Another pop-rock song (from roughly the same era) which utilizes a piano arrangement and simple, universally inclusive lyrics is Elton John’s “Saturday Night’s Alright (For Fighting).” The lyrics to this song were written by Bernie Taupin, who was John’s principle lyricist for many decades. These lyrics are among my favorite of the era because of their direct appeal to the “rock and roll” attitude, or soul, that resides in all of us. The song is also interesting, like Lennon’s “Imagine” for its scarcely concealed sympathy for the working classes. Although “Imagine” is a song meant to appeal to a global audience, “Saturday Night’s Alright (For Fighting)” delivers a more Anglicized message, being particularly concerned with British working-class youth.

            This song has always fascinated me because of Taupin’s ability to generate so many characters in such a short lyric. Told from a 1st person point-of-view, the lyrics manage to sketch the family, work, school, and night life of an “average” working class kid in Britain circa-1970’s. A slight but persistent sense of aggravation and malaise drives the lyric, along with a sense of irony and social dissonance. However, Taupin’s socially conscious lyric has no chance of being shunted off as lecturing or boring because of his incredible gift for meter and alliteration, plus the driving, blaring simple piano melody which helps elevate what is essentially an introspective character study into a pop anthem.

            Both “Imagine” and “Saturday Night’s Alright (For Fighting)” demonstrate the synthesis of pop-sensibilities and socially conscious observation and criticism. Both of the songs attain a sound marriage of lyric and melody and both have outlived the era in which they were composed, remaining as staples of radio airplay and factoring into the consciousness of subsequent generations.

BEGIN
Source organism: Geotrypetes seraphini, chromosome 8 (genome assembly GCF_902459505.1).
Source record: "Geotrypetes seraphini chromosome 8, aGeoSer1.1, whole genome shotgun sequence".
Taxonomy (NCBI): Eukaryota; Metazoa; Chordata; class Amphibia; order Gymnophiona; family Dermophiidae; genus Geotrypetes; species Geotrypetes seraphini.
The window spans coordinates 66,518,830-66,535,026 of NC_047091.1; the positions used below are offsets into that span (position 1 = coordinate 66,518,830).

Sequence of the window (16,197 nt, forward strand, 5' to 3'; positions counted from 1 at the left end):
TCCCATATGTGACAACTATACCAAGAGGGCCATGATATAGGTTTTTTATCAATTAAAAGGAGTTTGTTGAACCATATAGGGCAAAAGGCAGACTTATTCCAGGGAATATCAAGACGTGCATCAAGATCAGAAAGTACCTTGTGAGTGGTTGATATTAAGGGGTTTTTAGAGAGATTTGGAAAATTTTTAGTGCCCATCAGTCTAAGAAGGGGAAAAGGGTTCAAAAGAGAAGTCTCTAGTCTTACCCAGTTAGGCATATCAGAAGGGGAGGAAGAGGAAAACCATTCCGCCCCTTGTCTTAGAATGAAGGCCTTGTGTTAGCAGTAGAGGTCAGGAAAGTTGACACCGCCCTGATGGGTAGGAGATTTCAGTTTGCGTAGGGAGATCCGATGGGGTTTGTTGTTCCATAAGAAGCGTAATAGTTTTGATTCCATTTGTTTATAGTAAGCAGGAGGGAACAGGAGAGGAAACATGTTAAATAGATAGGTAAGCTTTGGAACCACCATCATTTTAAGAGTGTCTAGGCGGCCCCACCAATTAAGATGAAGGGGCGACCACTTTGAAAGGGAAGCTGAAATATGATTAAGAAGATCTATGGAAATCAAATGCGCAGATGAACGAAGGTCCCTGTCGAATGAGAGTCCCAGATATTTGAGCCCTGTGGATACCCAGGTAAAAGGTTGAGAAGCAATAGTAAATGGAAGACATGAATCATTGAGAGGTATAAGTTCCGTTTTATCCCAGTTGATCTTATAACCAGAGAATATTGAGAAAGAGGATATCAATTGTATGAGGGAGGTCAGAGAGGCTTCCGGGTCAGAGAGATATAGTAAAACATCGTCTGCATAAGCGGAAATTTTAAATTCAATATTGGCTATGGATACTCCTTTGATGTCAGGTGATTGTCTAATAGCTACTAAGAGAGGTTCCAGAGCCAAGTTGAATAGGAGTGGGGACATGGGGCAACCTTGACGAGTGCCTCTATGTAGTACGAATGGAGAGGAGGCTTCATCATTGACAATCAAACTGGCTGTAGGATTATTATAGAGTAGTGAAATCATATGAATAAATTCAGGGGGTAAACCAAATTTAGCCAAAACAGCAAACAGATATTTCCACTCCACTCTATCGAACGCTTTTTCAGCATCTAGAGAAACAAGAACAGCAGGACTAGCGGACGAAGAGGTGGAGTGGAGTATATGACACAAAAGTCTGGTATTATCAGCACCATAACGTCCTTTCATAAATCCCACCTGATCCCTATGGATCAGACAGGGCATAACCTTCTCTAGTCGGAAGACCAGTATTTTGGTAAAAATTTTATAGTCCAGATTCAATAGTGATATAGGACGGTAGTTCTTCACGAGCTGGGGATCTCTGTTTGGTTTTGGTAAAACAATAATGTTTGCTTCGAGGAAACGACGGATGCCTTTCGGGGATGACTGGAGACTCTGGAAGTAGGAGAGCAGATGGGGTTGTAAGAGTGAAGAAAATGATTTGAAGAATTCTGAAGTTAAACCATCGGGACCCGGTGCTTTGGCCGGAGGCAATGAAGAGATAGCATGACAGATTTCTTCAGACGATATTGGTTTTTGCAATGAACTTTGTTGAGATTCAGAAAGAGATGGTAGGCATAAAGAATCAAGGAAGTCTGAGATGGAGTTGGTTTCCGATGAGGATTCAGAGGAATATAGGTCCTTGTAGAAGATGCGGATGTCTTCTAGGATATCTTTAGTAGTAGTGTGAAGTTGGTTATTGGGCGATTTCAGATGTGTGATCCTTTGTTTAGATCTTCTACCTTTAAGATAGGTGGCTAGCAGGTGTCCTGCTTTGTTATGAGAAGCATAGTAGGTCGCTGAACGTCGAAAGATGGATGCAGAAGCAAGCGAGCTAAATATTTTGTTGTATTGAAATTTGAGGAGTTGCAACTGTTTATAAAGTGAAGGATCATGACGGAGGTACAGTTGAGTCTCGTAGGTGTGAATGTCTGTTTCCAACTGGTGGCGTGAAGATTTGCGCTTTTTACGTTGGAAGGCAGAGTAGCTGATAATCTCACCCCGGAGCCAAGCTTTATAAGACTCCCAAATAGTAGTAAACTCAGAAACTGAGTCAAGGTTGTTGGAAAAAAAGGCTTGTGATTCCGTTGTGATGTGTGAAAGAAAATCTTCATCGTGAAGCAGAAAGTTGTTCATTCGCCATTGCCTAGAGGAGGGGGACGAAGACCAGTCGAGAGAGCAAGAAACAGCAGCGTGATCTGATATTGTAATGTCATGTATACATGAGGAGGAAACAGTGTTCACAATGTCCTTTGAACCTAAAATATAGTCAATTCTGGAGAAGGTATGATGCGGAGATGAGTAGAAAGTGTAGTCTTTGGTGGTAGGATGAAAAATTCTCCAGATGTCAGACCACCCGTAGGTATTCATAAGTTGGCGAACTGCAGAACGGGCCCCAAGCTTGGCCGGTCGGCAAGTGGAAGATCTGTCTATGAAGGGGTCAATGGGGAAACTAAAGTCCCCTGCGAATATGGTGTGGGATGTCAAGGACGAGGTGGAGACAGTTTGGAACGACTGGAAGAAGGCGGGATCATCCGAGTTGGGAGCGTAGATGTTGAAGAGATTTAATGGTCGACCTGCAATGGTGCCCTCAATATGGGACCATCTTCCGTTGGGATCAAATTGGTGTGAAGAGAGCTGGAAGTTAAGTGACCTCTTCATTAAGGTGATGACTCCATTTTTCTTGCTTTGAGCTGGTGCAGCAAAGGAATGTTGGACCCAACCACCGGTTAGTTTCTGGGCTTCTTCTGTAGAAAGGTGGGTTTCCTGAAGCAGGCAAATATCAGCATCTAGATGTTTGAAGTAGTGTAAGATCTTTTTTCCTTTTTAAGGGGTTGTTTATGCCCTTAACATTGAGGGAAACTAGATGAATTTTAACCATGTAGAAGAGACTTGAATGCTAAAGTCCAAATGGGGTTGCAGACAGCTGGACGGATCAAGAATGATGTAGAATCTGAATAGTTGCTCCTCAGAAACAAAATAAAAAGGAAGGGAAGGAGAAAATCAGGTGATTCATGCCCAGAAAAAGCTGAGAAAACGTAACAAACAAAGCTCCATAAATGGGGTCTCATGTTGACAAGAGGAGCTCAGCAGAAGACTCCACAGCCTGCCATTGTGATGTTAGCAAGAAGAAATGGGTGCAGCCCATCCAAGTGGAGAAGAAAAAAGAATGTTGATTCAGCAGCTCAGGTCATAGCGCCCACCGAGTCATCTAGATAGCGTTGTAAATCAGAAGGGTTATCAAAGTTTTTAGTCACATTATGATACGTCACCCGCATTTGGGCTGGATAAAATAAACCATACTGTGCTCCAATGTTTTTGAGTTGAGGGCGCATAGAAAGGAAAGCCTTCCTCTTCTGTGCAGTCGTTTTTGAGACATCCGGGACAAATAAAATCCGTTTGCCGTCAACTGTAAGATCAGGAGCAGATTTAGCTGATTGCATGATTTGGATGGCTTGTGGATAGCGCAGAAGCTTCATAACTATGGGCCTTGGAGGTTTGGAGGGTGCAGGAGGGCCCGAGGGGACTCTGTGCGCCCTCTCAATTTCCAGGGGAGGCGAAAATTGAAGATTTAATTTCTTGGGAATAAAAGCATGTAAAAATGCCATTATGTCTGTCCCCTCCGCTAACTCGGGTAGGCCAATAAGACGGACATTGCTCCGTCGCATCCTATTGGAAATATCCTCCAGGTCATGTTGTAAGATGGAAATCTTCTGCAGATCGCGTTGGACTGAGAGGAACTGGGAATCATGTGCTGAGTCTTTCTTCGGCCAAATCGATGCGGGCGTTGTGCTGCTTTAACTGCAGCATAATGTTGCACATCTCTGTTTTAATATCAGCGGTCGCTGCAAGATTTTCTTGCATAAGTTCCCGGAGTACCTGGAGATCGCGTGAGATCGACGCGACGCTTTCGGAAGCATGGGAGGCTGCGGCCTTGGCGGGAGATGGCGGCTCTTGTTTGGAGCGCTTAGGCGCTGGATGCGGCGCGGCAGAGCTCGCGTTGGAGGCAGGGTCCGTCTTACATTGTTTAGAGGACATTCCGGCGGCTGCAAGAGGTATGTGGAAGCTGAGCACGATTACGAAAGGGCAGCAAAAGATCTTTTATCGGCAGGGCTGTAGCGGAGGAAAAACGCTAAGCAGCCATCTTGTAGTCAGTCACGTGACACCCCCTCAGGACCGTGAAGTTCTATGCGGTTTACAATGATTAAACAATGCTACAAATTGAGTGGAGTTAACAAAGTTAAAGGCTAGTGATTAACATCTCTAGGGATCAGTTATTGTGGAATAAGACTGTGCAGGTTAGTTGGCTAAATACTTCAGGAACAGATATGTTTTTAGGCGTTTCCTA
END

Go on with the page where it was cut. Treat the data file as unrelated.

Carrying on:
Saturday Night’s Alright (For Fighting)

It’s getting late have you seen my mates
Ma tell me when the boys get here
It’s seven o’clock and I want to rock
Want to get a belly full of beer

My old man’s drunker than a barrel full of monkeys
And my old lady she don’t care
My sister looks cute in her braces and boots
A handful of grease in her hair
Don’t give us none of your aggravation
We had it with your discipline
Saturday night’s alright for fighting
Get a little action in

Get about as oiled as a diesel train
Gonna set this dance alight
`Cause Saturday night’s the night I like
Saturday night’s alright alright alright

Well they’re packed pretty tight in here tonight
I’m looking for a dolly who’ll see me right
I may use a little muscle to get what I need
I may sink a little drink and shout out “She’s with me!”

A couple of the sound that I really like
Are the sounds of a switchblade and a motorbike
I’m a juvenile product of the working class
Whose best friend floats in the bottom of a glass